Academy of Chiropractic’s Lawyers PI Program
From the Desk of :
Mark Studin DC, FASBE (C), DAAPM, DAAMLP
“The Best Source for Quick and Perpetual Referrals”
Your Current and Past Patients
When looking for quick, solid referral source look no further than your own patient files. You have “Aces of Diamonds” in your own backyard. That famous story told in 1870 concluded that “Are you one of those people who looks for diamonds in faraway places. Is the grass really greener there? Is there an opportunity that has been in front of you all the time? Have you taken stock of your life lately? Perhaps there are diamonds sitting just outside your back door.”
That story told 145 years ago holds today and in your practices. This will not guarantee personal injury referrals, but will help get PI cases and many more. The concept is no different than any other marketing paradigm in that you must stay in front of your referral sources on a regular basis with both hard and soft messages.
Hard Messages: Increased credentials, new equipment, new staff, new coursework and/or techniques
Soft messages: Happy birthday, happy anniversary, involvement in charitable activities, involvement in the community
Both hard and soft messages served a similar purpose with your referral sources, it keeps you in their mind on a regular basis. This fall back to the marketing acronym R-R-R or repeat and review with regularity. It is why on television using the same commercial over and over for a period of time before the advertiser changes it. Therefore as a business you need to constantly position your brand in front of your potential referrals and in this case your current patients are the proverbial “lowest hanging fruit.” Why? Because they already have a relationship with you and for the most part have faith, confidence and belief in you as a good doctor.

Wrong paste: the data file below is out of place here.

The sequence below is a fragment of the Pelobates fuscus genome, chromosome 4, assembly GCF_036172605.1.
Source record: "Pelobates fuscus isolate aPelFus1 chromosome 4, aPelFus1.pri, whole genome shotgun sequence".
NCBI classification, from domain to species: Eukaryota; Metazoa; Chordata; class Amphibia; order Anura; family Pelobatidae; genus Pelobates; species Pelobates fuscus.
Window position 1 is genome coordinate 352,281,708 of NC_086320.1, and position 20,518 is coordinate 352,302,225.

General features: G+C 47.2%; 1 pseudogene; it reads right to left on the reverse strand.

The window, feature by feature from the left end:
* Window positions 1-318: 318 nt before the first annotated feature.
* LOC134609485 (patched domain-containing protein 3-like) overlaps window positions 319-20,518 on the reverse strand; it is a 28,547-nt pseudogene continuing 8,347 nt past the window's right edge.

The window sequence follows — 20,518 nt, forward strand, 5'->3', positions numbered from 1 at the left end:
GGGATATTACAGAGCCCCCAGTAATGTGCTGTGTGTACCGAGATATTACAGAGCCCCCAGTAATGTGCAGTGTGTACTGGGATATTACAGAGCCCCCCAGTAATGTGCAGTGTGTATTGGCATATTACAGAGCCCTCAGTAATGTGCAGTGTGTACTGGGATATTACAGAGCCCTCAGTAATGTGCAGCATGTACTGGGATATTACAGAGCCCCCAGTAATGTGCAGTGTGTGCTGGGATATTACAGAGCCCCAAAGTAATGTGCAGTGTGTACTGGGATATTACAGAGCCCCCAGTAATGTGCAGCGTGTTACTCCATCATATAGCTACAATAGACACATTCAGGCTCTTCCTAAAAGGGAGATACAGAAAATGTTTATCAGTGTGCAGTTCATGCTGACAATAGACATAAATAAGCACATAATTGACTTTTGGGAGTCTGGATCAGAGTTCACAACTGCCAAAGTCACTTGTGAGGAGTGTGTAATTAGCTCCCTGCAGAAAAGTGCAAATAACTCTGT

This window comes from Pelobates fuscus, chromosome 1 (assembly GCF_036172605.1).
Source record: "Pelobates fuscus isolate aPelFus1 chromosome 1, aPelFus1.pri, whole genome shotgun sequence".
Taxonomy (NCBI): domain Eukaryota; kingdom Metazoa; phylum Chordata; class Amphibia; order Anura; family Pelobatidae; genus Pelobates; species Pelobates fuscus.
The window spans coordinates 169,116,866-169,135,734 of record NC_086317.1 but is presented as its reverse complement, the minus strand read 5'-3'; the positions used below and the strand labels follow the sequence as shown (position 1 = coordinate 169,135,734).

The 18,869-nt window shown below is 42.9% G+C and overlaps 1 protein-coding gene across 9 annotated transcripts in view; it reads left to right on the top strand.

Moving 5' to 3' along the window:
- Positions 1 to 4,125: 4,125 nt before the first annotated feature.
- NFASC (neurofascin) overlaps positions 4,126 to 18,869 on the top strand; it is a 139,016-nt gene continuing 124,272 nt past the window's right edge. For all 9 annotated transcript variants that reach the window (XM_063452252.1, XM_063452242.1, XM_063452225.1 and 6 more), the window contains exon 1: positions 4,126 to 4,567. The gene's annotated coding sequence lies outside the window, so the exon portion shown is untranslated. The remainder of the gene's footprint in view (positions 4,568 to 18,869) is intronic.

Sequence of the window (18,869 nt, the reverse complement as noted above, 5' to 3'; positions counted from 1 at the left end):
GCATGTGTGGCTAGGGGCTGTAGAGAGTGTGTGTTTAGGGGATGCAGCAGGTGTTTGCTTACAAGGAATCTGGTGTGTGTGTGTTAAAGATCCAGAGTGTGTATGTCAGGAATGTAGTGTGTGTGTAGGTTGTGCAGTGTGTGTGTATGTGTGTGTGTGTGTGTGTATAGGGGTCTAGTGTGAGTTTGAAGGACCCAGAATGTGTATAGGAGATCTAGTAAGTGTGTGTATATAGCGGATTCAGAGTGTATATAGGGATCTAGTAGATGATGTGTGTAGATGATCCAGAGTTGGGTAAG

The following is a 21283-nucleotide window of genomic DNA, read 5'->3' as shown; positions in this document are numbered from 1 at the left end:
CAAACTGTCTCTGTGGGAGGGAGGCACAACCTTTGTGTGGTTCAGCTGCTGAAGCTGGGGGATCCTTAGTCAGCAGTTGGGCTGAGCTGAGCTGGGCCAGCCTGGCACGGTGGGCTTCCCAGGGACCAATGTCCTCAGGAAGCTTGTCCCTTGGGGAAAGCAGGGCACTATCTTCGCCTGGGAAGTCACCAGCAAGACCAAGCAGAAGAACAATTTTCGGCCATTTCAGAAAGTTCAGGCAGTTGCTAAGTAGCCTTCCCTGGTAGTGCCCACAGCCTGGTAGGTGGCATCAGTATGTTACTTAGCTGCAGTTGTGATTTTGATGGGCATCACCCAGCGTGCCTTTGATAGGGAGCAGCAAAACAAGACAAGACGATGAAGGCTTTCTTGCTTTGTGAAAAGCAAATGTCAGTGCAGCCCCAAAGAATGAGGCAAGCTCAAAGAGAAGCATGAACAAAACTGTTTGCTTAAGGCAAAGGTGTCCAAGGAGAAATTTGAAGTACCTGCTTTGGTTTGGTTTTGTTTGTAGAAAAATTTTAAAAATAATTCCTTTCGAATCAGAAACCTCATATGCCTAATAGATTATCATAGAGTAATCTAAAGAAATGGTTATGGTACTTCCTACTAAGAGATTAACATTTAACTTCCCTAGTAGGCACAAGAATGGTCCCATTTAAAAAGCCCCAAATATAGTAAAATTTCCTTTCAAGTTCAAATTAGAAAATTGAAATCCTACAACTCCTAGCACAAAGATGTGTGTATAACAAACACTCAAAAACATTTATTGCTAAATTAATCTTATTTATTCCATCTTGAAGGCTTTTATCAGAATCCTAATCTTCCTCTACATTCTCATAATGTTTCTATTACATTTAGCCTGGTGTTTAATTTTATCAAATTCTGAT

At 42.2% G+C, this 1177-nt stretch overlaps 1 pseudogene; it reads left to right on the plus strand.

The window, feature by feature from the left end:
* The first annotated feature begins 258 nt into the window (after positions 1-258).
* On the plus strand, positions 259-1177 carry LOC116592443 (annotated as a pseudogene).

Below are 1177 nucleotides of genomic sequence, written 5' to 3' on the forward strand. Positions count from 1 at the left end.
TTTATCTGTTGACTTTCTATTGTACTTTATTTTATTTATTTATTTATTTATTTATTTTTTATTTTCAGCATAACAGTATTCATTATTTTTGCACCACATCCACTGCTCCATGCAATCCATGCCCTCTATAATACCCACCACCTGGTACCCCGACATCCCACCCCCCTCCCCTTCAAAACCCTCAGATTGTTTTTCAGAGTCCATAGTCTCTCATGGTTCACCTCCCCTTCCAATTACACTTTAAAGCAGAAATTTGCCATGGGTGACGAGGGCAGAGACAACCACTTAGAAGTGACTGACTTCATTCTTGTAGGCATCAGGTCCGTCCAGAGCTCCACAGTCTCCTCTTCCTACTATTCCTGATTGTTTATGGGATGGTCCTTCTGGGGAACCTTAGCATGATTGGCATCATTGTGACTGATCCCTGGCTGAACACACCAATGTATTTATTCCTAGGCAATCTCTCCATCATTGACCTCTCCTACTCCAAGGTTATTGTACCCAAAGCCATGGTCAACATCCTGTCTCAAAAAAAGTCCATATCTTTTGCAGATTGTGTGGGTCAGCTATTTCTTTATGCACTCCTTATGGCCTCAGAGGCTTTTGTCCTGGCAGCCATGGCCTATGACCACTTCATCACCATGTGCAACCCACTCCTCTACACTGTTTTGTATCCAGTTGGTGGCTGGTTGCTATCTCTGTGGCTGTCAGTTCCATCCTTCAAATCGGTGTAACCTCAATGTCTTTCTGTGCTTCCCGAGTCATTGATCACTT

Branding is a critical concept in marketing that only a few will consider…. The smart few!
“Simply put, your brand is your promise to your customer. It tells them what they can expect from your products and services, and it differentiates your offering from your competitors'. Your brand is derived from who you are, who you want to be and who people perceive you to be.
Your brand strategy is how, what, where, when and to whom you plan on communicating and delivering on your brand messages. Where you advertise is part of your brand strategy. Your distribution channels are also part of your brand strategy. And what you communicate visually and verbally are part of your brand strategy, too.
The foundation of your brand is your logo. Your website, packaging and promotional materials--all of which should integrate your logo--communicate your brand.
1. Get a great logo. Place it everywhere.
2. Write down your brand messaging. What are the key messages you want to communicate about your brand? Every employee should be aware of your brand attributes.
3. Integrate your brand. Branding extends to every aspect of your business--how you answer your phones, what you or your admissions representatives wear on site visits, your e-mail signature, everything.